Defined benefit (DB) schemes are looking for alternatives to seeking additional cash contributions from sponsors to manage payouts in the wake of the Covid-19 market disruption, according to Willis Towers Watson (WTW).
This comes despite The Pension Regulator's (TPR) recent comments that the majority of DB schemes are doing better than expected during the pandemic.
WTW surveyed schemes managers and trustees in research released yesterday (20 May) which found only one in seven schemes are looking to cash to meet their journey plan. More than a third (33%) are not making any changes, while 31% said they will consider extending their time horizon for contributions.
As a result of looking to steer clear of additional cash, the majority of schemes will need to rely heavily on investment returns to plug potential shortfalls.
WTW said the results of its survey "emphasise the urgency" for trustees to ensure their portfolio contribution process is sound, with many also flagging ongoing governance issues.
Head of fiduciary management Pieter Steyn said: "Good governance sets organisations apart and in crisis situations such as we are facing in the midst of this pandemic, those schemes with good governance structures were better prepared going into this environment and will be better equipped to respond to stressed circumstances."
Nine weeks into lockdown in the UK, over a third (37%) of DB schemes said they are struggling with decision making while a further 22% said strategic initiatives had been delayed due to general uncertainty.
While working from home IT constraints were only a problem for 8% of respondents, 11% said they struggled with finding enough time and resources to divert to pension issues.
In order to build resilience, WTW said DB schemes could consider four key priorities:
- Make growth assets as robust as possible by diversifying away from struggling equity markets
- Hedge any unrewarded risks as far as possible and consider increasing liability hedging
- Revisit risk and return needs
- Review roles and responsibilities and increase expertise by delegating work areas that are sub-optimal and ensure access to a full opportunity set of investments.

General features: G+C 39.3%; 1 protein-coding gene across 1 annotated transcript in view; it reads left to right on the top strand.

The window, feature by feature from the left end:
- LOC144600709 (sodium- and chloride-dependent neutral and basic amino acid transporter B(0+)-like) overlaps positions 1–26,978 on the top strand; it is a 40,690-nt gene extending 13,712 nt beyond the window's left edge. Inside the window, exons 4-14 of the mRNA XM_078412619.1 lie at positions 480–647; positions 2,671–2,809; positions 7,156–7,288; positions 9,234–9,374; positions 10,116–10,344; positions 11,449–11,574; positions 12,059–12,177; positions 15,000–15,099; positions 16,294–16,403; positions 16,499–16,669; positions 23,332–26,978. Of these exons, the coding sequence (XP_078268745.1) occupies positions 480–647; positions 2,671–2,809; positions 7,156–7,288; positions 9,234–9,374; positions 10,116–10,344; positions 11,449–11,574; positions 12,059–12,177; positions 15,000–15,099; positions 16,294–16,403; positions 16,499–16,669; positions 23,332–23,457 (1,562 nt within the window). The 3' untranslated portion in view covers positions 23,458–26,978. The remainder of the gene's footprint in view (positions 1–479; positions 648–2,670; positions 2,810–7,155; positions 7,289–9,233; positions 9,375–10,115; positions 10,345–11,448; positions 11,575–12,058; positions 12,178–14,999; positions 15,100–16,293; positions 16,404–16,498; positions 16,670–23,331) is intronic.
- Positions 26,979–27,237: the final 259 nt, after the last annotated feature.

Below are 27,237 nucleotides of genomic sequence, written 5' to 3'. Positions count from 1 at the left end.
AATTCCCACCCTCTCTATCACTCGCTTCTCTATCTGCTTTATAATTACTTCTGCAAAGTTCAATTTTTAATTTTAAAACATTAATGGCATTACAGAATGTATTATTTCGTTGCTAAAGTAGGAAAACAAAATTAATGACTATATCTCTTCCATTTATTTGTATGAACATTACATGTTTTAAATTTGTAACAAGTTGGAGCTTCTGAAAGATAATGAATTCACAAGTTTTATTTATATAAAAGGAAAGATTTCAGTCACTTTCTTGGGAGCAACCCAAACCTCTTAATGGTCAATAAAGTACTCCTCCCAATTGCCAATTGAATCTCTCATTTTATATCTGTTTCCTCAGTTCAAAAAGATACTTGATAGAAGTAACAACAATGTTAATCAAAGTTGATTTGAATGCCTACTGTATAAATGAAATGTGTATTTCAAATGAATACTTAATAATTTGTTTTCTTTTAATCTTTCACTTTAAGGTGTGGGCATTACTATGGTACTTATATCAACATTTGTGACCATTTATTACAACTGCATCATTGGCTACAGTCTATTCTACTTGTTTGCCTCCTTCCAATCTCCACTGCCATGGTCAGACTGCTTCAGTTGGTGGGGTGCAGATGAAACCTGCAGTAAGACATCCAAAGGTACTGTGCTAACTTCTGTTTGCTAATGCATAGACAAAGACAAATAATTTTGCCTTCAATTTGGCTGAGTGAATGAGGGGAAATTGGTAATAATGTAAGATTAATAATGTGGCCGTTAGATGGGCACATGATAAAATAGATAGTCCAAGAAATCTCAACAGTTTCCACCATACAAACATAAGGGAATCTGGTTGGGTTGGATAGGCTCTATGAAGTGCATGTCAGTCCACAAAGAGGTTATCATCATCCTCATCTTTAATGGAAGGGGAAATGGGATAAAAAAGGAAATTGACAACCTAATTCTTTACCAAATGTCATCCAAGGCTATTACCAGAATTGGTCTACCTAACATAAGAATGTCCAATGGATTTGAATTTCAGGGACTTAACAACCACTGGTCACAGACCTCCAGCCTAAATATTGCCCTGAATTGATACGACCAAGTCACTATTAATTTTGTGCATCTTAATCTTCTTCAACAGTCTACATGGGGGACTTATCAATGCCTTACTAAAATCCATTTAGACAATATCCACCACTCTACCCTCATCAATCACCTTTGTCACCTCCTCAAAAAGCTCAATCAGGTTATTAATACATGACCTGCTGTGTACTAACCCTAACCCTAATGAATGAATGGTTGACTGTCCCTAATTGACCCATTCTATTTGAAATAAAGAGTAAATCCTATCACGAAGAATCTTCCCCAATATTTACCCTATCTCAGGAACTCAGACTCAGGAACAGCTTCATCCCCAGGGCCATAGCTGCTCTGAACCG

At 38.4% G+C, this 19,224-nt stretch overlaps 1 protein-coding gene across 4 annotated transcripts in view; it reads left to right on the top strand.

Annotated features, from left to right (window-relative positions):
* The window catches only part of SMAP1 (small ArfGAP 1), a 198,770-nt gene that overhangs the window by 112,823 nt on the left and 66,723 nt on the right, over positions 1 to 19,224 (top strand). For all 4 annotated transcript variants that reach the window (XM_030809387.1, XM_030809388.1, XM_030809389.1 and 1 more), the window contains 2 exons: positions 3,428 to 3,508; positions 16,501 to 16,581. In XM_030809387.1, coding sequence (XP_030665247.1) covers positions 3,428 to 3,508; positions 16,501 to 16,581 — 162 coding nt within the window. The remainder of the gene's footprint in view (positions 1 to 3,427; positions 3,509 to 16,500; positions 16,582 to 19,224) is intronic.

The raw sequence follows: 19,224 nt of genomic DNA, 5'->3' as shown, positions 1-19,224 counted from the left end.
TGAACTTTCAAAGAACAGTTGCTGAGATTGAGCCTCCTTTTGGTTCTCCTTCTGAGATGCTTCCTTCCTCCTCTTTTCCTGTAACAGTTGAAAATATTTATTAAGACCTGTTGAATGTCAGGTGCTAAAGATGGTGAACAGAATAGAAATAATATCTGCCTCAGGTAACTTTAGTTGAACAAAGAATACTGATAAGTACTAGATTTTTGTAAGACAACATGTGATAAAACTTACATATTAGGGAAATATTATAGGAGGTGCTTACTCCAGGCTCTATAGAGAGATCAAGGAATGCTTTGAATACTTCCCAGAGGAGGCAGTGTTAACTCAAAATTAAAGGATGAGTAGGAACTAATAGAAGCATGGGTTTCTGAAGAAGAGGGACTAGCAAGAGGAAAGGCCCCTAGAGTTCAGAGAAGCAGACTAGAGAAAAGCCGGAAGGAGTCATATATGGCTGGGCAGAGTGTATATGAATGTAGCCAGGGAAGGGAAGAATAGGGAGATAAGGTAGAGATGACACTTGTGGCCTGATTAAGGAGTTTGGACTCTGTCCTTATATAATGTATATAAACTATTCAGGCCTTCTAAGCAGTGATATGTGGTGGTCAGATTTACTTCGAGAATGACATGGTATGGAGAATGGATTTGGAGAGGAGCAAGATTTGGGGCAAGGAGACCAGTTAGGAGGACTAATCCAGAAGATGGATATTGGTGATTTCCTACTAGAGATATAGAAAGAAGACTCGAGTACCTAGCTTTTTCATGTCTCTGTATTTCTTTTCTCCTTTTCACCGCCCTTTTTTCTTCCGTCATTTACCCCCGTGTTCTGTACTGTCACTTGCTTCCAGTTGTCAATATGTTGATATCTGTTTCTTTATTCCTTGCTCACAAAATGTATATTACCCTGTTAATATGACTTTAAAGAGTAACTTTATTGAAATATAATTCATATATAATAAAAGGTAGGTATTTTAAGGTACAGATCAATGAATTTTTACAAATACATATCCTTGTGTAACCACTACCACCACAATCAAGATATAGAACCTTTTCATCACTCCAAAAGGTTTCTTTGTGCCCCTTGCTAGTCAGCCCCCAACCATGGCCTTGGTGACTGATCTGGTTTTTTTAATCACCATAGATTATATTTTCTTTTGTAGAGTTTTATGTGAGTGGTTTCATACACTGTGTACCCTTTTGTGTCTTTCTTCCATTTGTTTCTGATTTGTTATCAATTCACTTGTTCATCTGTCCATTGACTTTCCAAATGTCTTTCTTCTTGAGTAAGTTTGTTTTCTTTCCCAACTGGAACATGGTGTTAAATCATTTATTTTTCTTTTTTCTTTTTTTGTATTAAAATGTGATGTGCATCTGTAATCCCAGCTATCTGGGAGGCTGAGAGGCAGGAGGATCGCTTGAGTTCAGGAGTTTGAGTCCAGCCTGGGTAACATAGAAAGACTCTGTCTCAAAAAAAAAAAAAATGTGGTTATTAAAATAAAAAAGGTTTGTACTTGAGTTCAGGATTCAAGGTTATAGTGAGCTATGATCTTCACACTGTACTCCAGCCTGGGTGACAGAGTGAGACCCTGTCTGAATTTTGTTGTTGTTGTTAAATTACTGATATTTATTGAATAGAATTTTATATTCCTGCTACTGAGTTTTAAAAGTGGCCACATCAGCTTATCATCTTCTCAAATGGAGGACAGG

Steyn added: "Schemes may need to revisit their long-term strategy in the months ahead but any review should not get in the way of the need to diversify. The impact of this crisis on markets and economies may still have a long way to go and nobody can forecast a path out of it with a great deal of confidence.
"However, for schemes relying on investment returns rather than cash we would prefer much more diversified growth asset exposure at present; for example, diversifying away from equity assets into liquid alternatives to reduce risk."
Speaking to Professional Pensions last month, TPR executive director for regulatory policy, analysis and advice David Fairs said he was aware some schemes without a matched investment strategy, or which are not hedged to some of the risks, may have seen funding levels drop by as much as 30%.
"For those that have got sponsors with immediate financial challenges, we are providing easement on deficit contributions, in particular, while dialogue takes place between trustees and employers on the nature of those challenges and so that trustees can be fully informed on the nature of the difficulty," he said.
Figures from the Pension Protection Fund show the combined section 179 deficit of the UK's DB schemes fell by £7.4bn over the course of April.
Steyn concluded: "Crisis situations can also provide an opportunity to reflect by asking whether the portfolio is fit for purpose, whether the scheme was less protected than expected and whether the existing governance model worked optimally to enable trustees to adapt investments where necessary for these rapidly changing circumstances."
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Down again from March
Every month, several firms issue trackers of the aggregate defined benefit (DB) scheme funding position. See here for the April 2020 estimates on the various measures…
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